People often think that their input regarding any unusual features, things they consider unattractive, tattoos or your weight is welcome, so make sure to assert your boundaries when they bother you.
• Your time
How you spend your day or your future plans doesn’t matter – you don’t need to explain how you use your time to other people. This doesn’t mean refusing to answer when someone asks you what you did over the weekend, it means not having to justify it.
3. Your relationships
Details of your relationships are only between you and the other person involved. Telling people details only raises the drama level and invites people to meddle. For example, your family and loved ones might have your best interests at heart, but their involvement can still cause nothing but problems with your significant other.
Relationships are also prime material for gossip, so giving others access to yours is giving them something to spread further. Even if you’re sharing to get help solving problems, no one who isn’t part of the relationship can ever have the full picture.
• Your sexual preferences
Your sexual orientation, practices, choice of partner and your sex life in general is something you should always keep private. When you talk about it to people who aren’t involved in it, you’re either opening yourself to gossip or making the conversation awkward because it’s too much information.
• Your romantic relationships
Keep meddling friends and families out and work on your relationship only with your significant other because no one else can understand. Keep your relationship private.
The only exception here is if you have relationship problems that need to be addressed through therapy. Then, of course, your couples counselor must get involved.
• Your parenting choices
How you raise your children is nobody’s business but yours and your children’s other parent’s. If you two agree, no one else’s opinions matter. Extended families protesting because of your kids’ bedtime or nutrition and telling you it’s okay if they watch another cartoon this once is meddling you should stop before it escalates.
• Your family relationships
Families argue, families love each other, sometimes families aren’t real families, and sometimes families break apart. The details of how you and family members function are known only to you, and people who aren’t a part of it shouldn’t get involved.
3 Things To Keep To Yourself
In addition to personal matters to keep private, there’s another category of topics you shouldn’t discuss with anyone: things that concern other people. It includes both gossip about someone not involved in the conversation and comments about your conversation partner they didn’t ask for.
Talking about things that aren’t related to you is another form of oversharing and done out of the same motives, usually trying to connect to the person you’re talking to. The connection might happen – but it won’t last a very long time.
Instead, you’ll regret it because it will make your relationship with the person you gossip about unpleasant, even if they never find out. When it comes to the person you give an opinion they didn’t ask for, they’ll always view you as someone who looks down on them even if your opinion changes.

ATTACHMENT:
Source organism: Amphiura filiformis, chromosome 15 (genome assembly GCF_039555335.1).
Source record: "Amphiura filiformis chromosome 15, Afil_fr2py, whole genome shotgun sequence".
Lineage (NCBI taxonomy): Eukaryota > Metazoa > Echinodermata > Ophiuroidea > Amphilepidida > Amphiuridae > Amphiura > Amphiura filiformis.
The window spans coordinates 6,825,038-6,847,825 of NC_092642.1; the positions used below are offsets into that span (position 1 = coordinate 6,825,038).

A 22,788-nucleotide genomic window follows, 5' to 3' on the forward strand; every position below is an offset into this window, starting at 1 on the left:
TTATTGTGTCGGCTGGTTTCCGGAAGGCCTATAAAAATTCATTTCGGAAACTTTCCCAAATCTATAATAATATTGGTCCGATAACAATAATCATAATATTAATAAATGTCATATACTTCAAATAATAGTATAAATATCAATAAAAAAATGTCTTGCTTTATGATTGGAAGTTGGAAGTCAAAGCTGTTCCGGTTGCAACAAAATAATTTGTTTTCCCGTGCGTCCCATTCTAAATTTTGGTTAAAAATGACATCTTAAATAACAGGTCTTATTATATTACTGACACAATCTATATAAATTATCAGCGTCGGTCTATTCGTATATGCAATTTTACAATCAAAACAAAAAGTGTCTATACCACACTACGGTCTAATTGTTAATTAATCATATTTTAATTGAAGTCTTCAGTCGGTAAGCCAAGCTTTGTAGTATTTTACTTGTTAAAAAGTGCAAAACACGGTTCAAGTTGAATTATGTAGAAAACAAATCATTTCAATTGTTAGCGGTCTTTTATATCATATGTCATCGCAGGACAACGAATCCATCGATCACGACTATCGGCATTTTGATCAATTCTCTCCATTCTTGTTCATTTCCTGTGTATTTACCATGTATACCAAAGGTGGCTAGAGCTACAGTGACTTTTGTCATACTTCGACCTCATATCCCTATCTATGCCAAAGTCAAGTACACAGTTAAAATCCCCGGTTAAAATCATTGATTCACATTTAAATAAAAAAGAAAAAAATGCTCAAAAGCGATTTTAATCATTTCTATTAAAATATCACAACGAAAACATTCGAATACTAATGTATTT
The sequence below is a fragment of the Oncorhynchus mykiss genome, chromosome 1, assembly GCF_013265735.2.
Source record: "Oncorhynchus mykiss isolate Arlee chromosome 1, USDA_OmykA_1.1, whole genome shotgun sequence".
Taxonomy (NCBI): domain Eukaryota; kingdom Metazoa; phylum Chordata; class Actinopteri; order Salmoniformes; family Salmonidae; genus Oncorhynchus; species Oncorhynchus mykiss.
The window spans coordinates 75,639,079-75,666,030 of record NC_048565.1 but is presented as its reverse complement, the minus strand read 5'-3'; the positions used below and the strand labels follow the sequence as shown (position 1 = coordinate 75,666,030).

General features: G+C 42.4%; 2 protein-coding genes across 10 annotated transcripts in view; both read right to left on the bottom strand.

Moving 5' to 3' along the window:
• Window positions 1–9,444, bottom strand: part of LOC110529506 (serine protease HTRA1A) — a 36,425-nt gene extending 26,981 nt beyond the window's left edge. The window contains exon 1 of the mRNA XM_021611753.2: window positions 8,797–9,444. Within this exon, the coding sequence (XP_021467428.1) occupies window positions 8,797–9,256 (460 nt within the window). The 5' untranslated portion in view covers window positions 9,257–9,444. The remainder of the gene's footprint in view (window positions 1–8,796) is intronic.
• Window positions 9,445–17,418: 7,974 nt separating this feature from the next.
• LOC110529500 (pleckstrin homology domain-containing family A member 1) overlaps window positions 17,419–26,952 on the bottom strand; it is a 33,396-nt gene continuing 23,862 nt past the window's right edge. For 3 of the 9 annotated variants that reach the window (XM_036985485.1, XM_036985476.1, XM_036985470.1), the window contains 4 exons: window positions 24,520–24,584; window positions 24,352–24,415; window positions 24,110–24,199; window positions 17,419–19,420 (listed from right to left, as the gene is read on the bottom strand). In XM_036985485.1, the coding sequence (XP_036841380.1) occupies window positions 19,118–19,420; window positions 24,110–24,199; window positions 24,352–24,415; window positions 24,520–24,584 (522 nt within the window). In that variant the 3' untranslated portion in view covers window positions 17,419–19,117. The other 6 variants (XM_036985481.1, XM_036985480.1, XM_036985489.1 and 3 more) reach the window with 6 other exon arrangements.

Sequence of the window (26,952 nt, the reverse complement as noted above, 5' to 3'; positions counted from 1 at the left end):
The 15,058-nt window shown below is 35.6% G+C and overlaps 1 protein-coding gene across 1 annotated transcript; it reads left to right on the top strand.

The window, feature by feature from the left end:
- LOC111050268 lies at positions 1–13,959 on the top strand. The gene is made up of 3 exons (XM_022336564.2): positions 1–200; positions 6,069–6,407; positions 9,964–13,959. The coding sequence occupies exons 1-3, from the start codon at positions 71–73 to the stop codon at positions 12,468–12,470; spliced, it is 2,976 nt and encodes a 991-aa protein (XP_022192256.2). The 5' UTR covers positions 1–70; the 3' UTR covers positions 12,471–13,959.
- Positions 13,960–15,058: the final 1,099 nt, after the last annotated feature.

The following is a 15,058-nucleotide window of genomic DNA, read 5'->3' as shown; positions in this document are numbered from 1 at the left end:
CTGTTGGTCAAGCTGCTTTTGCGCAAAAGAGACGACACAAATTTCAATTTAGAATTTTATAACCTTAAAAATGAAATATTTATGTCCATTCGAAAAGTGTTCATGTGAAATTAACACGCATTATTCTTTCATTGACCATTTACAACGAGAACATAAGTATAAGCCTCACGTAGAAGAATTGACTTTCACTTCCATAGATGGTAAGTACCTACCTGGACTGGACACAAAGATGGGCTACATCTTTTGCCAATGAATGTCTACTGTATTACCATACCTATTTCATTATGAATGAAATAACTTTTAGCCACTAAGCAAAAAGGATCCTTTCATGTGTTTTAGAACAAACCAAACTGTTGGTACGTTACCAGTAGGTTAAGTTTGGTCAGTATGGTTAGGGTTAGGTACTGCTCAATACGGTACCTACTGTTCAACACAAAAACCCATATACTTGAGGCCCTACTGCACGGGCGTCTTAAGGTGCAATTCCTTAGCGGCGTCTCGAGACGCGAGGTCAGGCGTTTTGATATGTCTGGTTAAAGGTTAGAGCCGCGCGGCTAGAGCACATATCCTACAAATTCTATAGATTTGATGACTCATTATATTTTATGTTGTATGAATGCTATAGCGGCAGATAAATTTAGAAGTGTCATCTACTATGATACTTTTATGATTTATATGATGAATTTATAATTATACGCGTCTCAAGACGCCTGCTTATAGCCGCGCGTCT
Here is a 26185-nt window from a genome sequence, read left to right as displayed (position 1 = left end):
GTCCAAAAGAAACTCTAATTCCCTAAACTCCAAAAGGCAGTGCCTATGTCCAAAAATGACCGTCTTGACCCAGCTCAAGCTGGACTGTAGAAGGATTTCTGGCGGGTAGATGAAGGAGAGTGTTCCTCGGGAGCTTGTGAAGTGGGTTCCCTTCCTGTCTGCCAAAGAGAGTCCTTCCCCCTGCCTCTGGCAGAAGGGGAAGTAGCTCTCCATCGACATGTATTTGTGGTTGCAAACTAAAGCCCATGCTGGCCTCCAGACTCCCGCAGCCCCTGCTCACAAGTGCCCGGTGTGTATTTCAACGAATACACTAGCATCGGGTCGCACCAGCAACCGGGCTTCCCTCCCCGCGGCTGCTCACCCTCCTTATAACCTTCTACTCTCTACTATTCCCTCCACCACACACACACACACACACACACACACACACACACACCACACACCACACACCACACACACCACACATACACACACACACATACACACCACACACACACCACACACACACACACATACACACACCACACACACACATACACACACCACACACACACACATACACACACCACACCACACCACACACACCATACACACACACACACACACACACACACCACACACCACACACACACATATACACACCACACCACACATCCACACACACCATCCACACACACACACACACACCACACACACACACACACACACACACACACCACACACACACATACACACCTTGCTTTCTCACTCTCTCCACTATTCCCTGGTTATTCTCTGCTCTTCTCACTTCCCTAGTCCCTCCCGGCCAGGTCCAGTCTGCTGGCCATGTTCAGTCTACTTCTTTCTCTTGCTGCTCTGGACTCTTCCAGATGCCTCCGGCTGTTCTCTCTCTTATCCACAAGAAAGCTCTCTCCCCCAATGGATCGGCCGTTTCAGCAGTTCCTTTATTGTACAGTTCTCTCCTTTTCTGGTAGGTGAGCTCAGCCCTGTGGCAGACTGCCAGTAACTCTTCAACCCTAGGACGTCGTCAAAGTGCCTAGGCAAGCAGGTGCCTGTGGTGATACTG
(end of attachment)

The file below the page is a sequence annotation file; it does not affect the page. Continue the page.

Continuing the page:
1. Other people’s business
Your conversation partner isn’t entitled to know any personal details about yourself and even less about other people. Gossiping and sharing things about others is an attempt to establish some kind of connection or feel superior compared to the subject of your gossip, but nothing good will come out of it.
Sharing juicy details you know about others won’t help you make friends. Mentioning something about another person because you don’t know what to talk about doesn’t lead to connection. You’ll be known as a gossip and become a magnet for busybodies who don’t really care about you and you’ll hurt whoever you’re talking about.
2. Your judgment
Sharing your judgment and opinions about other people will make others dislike you, unless they’re judgmental themselves. Even then, those people will only be around you because of what they get from you.
Keep your opinions about the person across the room private. Don’t talk about how wrong your friend is about their decision to another one of your friends. If you have negative personal feelings about someone, keep them to yourself.
Rude opinions and mean-spirited remarks about someone you don’t like doesn’t show them in a bad light, but you. Jokes at others’ expense and mocking them will only attract people who enjoy such things and want to share their toxic habits with you.
3. Unsolicited advice
Your private musings about how someone should act, look, dress, talk, etc. should stay inside your head. Feeling entitled to tell people what to do if they haven’t asked you for advice makes it seem like you believe that you’re better than them: you have it all figured out and you can now bestow your knowledge on them.
Be careful even when the other person does ask you for your opinion. People sometimes really only want someone to listen to them because they already know what to do. If you’re dispensing advice, look at the other person’s body language to check if they’re eagerly listening or if they’re done after they told you about their problem.
Show respect to others you want to receive yourself and don’t underestimate their judgment by implying you know what’s good for them better than they do themselves.
Reasons why people overshare are usually related to boundaries. The importance of healthy boundaries to living a happy life can’t be overstated. Oversharing is also related to insecurity and competing with other people. This is futile and it will never give you the satisfaction you’re aiming for.
Try to understand why you overshare because once you know what you’re trying to achieve, it will be easier to stop.